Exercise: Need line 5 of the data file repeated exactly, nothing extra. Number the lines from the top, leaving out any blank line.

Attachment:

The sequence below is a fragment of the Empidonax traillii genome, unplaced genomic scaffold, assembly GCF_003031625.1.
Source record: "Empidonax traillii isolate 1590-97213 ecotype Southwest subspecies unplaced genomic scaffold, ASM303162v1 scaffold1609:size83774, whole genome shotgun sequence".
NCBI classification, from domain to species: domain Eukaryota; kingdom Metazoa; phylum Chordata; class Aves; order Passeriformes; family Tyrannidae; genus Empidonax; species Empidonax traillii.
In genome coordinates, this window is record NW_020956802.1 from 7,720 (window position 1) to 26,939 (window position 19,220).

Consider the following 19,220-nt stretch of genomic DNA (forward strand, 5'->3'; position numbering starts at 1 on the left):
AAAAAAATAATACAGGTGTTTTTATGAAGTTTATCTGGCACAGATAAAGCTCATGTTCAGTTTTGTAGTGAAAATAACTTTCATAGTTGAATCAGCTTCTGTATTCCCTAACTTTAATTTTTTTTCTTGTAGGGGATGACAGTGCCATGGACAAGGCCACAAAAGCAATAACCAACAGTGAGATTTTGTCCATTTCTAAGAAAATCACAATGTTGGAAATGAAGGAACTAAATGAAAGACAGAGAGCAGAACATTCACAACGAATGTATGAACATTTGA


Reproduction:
Consider the following 19,220-nt stretch of genomic DNA (forward strand, 5'->3'; position numbering starts at 1 on the left):